Reflections

Miner’s Canary

2789498823_706de8b56b

My sister calls me the canary. As in, what the miners used to send down into the mines to warn them if it was hazardous. You see, the canary’s delicate nature would warn the miners of a toxic environment. If the canary was dead, get out of the mine.

It is a dangerous world for canaries.

Yet I am alive today because of my canary nature.

Not a day goes by that I don’t curse myself for being “so sensitive” be it to pain or susceptibility to illness or smells or emotions, et cetera et cetera.

And yet.

I had a bottle of Advil on the bedside table. I could have reached for it, taken a couple and fallen back to sleep to my death. Literally.

I had the worst headache I’ve ever had (depsite years of debilitating migraines) but my mind was too addled from the carbon monoxide choking out my red blood cells and blocking oxygen to my brain to realize it. I was disoriented to the point that it had seemed normal to be so woozy in the bathroom that I had to lie face down on the floor for awhile before getting into bed. So woozy that the train-like whooshing in my ears just seemed a nuisance. Woozy enough to ignore being ill for hours, moaning in misery.

But even in my semi-conscious state, I remembered that ibuprofen makes me feel sick if I take it on an empty stomach, one of my many sensitivities. I managed to get myself up, go from the bedroom to the kitchen and get myself some yogurt. I don’t recall whether I ate it or was attempting to carry it to the bedroom but I know I didn’t make it back. I was staggering my way across the living room, so dizzy the floor seemed to be tilting, when I fell.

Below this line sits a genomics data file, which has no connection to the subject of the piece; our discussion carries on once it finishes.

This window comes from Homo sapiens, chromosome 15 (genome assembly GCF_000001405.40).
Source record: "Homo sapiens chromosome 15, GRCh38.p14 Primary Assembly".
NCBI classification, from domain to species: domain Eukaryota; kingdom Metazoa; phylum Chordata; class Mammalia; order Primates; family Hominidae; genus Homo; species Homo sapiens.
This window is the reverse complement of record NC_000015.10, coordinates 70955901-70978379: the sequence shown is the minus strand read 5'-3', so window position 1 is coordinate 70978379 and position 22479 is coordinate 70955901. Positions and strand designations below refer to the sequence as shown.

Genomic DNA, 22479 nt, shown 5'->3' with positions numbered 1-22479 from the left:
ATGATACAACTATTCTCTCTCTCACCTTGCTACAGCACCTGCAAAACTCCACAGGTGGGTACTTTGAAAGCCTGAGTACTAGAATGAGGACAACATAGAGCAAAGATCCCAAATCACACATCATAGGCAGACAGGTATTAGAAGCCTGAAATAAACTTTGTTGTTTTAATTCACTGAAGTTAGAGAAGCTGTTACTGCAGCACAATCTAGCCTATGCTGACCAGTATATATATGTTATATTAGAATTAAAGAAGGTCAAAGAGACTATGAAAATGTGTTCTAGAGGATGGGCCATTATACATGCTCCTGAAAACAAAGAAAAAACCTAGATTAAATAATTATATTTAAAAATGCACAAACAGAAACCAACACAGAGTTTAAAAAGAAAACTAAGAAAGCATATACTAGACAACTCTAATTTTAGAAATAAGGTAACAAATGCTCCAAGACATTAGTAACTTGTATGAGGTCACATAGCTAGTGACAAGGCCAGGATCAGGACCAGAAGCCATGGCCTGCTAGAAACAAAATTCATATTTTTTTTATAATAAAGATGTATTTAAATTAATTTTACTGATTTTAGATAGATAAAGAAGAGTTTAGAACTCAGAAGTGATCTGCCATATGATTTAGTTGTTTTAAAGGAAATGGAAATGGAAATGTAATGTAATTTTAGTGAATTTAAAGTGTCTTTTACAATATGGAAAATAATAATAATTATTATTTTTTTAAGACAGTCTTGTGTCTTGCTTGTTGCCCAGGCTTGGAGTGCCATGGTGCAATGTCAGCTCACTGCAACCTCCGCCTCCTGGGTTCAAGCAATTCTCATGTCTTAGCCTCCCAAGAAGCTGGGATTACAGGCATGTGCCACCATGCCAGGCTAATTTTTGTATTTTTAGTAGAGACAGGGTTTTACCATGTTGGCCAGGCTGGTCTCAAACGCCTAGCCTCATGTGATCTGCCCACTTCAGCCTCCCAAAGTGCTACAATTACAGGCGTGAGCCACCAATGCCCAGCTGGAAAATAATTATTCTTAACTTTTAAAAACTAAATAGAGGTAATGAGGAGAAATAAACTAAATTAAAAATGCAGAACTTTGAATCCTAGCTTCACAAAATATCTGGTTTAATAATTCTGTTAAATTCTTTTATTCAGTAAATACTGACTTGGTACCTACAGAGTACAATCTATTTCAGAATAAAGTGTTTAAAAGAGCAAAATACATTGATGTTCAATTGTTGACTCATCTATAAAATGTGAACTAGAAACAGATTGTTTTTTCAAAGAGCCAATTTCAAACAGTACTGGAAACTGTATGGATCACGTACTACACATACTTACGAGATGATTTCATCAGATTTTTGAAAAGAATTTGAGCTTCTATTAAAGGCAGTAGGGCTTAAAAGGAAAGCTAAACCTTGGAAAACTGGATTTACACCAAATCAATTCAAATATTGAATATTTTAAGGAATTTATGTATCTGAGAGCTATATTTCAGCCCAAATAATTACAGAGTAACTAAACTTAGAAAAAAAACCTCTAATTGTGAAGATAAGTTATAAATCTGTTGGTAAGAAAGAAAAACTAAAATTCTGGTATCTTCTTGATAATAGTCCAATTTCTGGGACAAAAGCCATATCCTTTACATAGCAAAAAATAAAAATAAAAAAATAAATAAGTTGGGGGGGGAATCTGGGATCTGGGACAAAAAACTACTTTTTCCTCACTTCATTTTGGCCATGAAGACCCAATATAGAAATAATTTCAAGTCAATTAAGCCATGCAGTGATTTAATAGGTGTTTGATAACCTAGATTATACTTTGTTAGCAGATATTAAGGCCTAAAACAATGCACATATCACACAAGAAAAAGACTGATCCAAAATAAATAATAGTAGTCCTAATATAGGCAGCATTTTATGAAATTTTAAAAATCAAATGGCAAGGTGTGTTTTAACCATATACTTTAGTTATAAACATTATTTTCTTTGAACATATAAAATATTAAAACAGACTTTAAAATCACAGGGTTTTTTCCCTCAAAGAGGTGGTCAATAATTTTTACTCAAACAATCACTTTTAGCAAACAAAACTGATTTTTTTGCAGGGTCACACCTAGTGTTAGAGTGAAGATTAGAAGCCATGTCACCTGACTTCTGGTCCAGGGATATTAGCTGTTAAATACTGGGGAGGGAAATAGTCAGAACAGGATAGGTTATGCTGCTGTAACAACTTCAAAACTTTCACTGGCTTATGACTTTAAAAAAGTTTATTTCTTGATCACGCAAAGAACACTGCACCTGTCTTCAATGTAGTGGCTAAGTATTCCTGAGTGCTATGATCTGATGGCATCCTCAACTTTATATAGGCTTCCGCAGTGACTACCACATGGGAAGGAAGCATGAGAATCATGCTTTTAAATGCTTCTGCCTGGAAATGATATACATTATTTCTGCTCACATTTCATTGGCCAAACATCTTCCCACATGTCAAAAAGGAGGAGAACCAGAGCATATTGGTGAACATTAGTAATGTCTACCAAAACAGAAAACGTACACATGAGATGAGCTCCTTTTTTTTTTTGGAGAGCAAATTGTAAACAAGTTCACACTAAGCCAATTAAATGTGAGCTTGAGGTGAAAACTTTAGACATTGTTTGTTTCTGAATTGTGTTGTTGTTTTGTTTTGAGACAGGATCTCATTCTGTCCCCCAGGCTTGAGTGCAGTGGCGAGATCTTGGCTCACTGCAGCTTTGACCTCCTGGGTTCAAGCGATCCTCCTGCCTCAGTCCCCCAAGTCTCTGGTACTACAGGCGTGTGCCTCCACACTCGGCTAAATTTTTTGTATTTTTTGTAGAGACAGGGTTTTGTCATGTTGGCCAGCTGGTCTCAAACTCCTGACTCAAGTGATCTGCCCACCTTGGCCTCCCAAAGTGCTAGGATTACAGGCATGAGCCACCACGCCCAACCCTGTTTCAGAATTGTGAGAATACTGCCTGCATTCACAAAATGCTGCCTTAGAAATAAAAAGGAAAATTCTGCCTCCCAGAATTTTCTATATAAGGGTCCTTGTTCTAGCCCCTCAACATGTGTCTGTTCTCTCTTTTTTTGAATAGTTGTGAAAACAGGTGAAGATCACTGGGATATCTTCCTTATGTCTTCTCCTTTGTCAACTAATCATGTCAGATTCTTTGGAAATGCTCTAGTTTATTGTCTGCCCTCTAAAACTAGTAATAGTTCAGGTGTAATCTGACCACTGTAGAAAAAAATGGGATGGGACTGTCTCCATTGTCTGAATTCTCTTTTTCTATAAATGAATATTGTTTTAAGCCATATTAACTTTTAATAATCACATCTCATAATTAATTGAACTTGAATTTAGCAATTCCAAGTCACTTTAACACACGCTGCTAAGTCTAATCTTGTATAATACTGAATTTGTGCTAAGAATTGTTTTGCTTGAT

My then-husband heard me from the bedroom and called out to me, “Are you ok?”

I remember the feeling of being in a heap on the floor, disoriented and scared, answering, “No.” My voice was thin and I started crying. “No, I’m not.”

“Do you need to go to the hospital?” he asked.

“I think so.”

Did he save me or did I save him? For years, I thought he saved me. But without my canary tendencies, without my fall, we would have slept on, eternal sleep.

So really, being sensitive and falling down saved my life equally I suppose. And love. For all that wasn’t, my ex and I loved each other. His love and concern for me was enough to pull him out of a poisoned stupor.

I think I like those metaphors. Being vulnerable to small things and failing at something as simple as walking across a room ended up being saviors. If I were tougher, if I’d been able to cross that room just a little better, I’d be dead. Without love, I’d be no where.

Instead I am alive, soft and just-canary-enough.

One thought on “Miner’s Canary

Leave a Reply

Fill in your details below or click an icon to log in:

WordPress.com Logo

You are commenting using your WordPress.com account. Log Out / Change )

Twitter picture

You are commenting using your Twitter account. Log Out / Change )

Facebook photo

You are commenting using your Facebook account. Log Out / Change )

Google+ photo

You are commenting using your Google+ account. Log Out / Change )

Connecting to %s